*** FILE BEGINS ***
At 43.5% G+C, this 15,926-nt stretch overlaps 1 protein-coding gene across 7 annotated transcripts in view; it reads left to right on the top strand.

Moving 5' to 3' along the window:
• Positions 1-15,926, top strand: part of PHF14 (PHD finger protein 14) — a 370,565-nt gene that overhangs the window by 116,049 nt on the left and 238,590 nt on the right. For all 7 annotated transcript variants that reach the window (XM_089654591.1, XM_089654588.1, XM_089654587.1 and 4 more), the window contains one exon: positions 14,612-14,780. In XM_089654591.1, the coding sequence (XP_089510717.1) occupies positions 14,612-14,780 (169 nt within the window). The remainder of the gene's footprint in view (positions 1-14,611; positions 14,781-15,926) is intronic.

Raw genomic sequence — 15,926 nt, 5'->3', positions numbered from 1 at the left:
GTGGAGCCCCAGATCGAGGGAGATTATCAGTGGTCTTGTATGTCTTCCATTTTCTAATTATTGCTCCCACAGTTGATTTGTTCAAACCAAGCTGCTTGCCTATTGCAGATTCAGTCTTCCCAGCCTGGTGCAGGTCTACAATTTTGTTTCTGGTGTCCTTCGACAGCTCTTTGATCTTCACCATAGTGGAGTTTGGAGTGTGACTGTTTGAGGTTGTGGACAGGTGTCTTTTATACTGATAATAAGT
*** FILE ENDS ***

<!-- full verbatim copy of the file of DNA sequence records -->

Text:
At 43.5% G+C, this 15,926-nt stretch overlaps 1 protein-coding gene across 7 annotated transcripts in view; it reads left to right on the top strand.

Moving 5' to 3' along the window:
• Positions 1-15,926, top strand: part of PHF14 (PHD finger protein 14) — a 370,565-nt gene that overhangs the window by 116,049 nt on the left and 238,590 nt on the right. For all 7 annotated transcript variants that reach the window (XM_089654591.1, XM_089654588.1, XM_089654587.1 and 4 more), the window contains one exon: positions 14,612-14,780. In XM_089654591.1, the coding sequence (XP_089510717.1) occupies positions 14,612-14,780 (169 nt within the window). The remainder of the gene's footprint in view (positions 1-14,611; positions 14,781-15,926) is intronic.

Raw genomic sequence — 15,926 nt, 5'->3', positions numbered from 1 at the left:
GTGGAGCCCCAGATCGAGGGAGATTATCAGTGGTCTTGTATGTCTTCCATTTTCTAATTATTGCTCCCACAGTTGATTTGTTCAAACCAAGCTGCTTGCCTATTGCAGATTCAGTCTTCCCAGCCTGGTGCAGGTCTACAATTTTGTTTCTGGTGTCCTTCGACAGCTCTTTGATCTTCACCATAGTGGAGTTTGGAGTGTGACTGTTTGAGGTTGTGGACAGGTGTCTTTTATACTGATAATAAGT